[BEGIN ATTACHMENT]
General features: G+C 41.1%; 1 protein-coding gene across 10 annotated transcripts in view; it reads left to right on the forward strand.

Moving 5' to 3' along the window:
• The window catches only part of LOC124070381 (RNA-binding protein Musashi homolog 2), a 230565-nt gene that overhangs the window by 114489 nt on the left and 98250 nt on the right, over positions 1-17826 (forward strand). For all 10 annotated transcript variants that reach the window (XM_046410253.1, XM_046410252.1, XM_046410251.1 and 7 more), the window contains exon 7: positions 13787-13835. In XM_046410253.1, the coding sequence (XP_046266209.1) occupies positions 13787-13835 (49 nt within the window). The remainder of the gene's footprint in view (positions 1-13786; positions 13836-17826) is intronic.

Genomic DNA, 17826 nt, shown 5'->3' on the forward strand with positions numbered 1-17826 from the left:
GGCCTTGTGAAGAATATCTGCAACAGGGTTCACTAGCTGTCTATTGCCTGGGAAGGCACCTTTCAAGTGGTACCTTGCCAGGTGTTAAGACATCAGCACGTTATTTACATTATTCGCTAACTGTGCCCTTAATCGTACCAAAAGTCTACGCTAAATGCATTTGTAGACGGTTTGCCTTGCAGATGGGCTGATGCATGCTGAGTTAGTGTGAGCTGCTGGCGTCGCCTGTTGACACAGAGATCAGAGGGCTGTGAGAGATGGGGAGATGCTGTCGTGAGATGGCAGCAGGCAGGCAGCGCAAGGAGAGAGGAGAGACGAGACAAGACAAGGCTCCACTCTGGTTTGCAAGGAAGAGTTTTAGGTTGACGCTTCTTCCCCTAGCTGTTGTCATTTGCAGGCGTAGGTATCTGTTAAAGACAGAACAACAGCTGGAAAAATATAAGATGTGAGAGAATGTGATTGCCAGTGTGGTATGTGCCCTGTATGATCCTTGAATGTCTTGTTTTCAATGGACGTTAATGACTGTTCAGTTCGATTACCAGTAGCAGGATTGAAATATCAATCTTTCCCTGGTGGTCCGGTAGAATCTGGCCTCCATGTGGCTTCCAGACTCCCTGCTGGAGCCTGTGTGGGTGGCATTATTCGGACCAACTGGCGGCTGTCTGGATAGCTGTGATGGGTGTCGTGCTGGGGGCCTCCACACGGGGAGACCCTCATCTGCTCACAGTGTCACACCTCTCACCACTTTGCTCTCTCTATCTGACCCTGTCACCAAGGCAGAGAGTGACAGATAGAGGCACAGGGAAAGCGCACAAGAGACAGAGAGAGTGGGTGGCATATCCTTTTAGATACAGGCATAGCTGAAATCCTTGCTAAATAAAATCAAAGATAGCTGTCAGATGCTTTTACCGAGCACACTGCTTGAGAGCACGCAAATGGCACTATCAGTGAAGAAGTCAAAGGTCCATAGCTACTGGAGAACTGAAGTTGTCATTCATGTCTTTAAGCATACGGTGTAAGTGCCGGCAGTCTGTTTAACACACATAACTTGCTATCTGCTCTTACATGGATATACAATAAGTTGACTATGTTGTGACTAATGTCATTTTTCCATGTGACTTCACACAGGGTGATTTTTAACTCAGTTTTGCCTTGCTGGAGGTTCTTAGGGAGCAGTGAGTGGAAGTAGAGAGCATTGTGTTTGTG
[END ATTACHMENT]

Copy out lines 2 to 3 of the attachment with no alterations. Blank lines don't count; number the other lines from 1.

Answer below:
Moving 5' to 3' along the window:
• The window catches only part of LOC124070381 (RNA-binding protein Musashi homolog 2), a 230565-nt gene that overhangs the window by 114489 nt on the left and 98250 nt on the right, over positions 1-17826 (forward strand). For all 10 annotated transcript variants that reach the window (XM_046410253.1, XM_046410252.1, XM_046410251.1 and 7 more), the window contains exon 7: positions 13787-13835. In XM_046410253.1, the coding sequence (XP_046266209.1) occupies positions 13787-13835 (49 nt within the window). The remainder of the gene's footprint in view (positions 1-13786; positions 13836-17826) is intronic.